Meanwhile the Federal Convention in Philadelphia had the same question to consider.  The result of its deliberations on the point was not different from that of Congress expressed in the Ordinance.  Among the concessions to slavery that the Federal Convention felt constrained to make, this provision found place in the Constitution: "No person held to service or labor in one state under the laws thereof, escaping into another, shall, in consequence of any law or regulation therein, be discharged from such service or labor, but shall be delivered up on claim of the party to whom such service or labor may be due."3  Neither of these clauses appears to have been subjected to much debate, and they were adopted by votes that testify to their acceptableness; the former received the support of all members present but one, the latter passed unanimously.
     In the sentiment of the time there seems to have been no
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1. M. G. McDougall, Fugitive Slaves, pp. 2-11
2. Journals of Congress, XII, 84, 92
3. Constitution of the United States, Art. IV, 2.  See Revised Statutes of the United States, I, 18.  See also Appendix A, p. 359.

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[Pg. 27] - INCENTIVES TO FLIGHT

to the land of his birth, and to his kindred, when these were not torn from him, must be allowed to have hindered flight in many instances; when, however, the appearance of dreaded slave-dealer, or the brutality of the overseer or the master, spread dismay among the hands of a plantation, flights were likely to follow.  This was sometimes the case, too, when by the death of a planter the division of his property among his heirs was made necessary.  William Johnson, of Windsor, Ontario, ran away from his Kentucky master because he was threatened with being sent South to the cotton and rice fields.1  Horace Washington of Windsor, after working nearly two years for a man that had a claim on him for one hundred and twenty-five dollars, reminded his employer that the original agreement required but one year's labor, and asked for release.  Getting no satisfaction, and fearing sale, he fled to Canada.2  Lewis Richardson, one of the slaves of Henry Clay, sought relief in flight after receiving a hundred and fifty stripes from Mr. Clay's overseer.3  William Edwards, of Amherstburg, Ontario, left his master on account of a severe flogging.4  One of the station-keepers of an underground line in Morgan County, Ohio, recalls an instance of a family of seven fugitives giving as the cause of their flight the death of their master, and teh expected scattering of their number when the division of the estate should occur.5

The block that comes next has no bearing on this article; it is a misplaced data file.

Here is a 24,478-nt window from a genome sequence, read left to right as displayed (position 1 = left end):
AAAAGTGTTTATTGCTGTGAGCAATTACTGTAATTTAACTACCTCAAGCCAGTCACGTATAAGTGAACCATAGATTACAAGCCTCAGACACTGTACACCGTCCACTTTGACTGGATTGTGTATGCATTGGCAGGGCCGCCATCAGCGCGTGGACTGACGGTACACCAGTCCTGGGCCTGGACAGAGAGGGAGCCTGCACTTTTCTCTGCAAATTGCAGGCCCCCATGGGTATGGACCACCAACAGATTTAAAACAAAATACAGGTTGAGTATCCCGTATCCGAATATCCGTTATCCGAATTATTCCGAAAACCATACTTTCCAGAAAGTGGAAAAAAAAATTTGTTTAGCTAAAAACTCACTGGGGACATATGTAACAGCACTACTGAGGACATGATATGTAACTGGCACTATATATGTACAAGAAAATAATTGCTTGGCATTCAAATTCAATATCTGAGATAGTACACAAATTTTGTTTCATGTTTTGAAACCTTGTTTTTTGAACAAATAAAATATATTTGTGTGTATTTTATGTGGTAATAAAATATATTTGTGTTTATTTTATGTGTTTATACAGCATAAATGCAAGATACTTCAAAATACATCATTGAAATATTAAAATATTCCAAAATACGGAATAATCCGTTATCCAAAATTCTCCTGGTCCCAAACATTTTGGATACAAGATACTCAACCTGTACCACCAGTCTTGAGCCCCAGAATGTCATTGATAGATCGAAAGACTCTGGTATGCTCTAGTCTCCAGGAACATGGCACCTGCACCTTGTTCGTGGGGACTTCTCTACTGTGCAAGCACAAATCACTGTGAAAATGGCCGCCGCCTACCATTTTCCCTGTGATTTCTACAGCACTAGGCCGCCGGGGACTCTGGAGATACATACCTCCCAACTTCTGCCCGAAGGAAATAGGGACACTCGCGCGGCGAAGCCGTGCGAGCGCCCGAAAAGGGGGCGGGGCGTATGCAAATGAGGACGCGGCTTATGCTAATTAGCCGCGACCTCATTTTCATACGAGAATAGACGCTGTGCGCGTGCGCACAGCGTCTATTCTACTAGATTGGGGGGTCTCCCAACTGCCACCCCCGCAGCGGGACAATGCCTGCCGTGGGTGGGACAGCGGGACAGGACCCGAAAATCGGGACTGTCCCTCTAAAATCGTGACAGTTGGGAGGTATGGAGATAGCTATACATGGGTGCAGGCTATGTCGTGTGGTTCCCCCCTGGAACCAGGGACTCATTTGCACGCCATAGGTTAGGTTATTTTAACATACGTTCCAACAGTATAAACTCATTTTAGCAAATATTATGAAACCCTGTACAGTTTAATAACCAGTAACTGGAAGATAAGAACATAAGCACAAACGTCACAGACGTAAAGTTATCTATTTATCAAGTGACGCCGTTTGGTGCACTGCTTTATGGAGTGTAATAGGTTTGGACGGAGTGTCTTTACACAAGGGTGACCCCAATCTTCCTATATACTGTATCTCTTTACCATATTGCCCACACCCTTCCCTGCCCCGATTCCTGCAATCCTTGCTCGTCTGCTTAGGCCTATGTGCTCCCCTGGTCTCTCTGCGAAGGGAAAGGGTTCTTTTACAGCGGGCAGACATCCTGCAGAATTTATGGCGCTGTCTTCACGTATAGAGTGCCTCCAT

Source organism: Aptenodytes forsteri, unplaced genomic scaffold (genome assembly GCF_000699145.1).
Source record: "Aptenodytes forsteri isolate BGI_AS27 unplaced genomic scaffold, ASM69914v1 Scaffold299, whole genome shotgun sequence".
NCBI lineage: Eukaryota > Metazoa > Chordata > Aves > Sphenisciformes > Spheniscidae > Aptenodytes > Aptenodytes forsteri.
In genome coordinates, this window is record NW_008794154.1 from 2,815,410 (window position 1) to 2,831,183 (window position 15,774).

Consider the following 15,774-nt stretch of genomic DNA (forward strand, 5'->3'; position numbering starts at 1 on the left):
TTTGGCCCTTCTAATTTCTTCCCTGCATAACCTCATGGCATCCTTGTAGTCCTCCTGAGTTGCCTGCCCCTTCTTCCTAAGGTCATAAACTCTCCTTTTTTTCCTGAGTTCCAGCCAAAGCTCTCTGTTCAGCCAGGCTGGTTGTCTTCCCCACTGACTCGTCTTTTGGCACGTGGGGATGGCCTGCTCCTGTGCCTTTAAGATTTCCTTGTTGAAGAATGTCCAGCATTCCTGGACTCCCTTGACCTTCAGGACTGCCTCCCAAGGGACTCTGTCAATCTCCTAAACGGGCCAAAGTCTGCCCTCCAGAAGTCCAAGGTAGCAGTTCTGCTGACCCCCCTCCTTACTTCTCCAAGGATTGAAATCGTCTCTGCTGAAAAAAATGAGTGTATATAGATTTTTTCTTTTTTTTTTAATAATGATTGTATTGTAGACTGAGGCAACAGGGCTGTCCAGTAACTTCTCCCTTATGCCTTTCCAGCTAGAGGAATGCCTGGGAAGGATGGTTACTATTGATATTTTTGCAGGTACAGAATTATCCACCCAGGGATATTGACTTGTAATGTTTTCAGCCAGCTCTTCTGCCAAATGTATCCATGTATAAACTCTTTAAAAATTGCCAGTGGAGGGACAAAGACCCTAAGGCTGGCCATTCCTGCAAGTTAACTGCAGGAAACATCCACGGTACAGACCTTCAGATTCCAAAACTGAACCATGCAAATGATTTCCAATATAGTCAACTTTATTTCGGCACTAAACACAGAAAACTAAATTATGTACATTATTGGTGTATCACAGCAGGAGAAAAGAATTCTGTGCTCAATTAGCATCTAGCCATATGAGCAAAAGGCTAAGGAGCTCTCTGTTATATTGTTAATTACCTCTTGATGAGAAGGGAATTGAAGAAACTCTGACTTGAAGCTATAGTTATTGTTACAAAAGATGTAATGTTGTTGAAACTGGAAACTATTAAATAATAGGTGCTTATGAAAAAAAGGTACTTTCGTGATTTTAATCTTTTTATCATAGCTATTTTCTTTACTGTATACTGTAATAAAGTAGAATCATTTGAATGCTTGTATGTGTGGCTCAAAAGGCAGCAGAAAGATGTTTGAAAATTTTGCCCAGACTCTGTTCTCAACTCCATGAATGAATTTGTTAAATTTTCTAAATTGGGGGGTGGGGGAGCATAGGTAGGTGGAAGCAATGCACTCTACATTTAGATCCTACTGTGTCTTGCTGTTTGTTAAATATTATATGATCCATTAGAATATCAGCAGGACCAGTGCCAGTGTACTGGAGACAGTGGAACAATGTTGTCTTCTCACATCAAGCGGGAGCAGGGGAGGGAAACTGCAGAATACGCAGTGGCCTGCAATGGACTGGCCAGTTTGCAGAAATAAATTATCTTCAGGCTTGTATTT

It has already been remarked that slaves began to find their way to Canada before the opening of hte present century, but information in regard to that country as a place of refuge can scarcely be said to have come into circulation before the War of 1812.  The hostile relations existing between the two nations at that time caused negroes of sagacious minds to seek their liberty among the enemies of the United States.6  Then, too, soldiers returning from the War to their homes in Kentucky
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1 Conversation with Williaml Johnson, Windsor, Ontario, July, 1895
2 Conversation with Horace Washington, Windsor, Ontario, Aug. 2, 1805.
3 The Liberator, April 10, 1846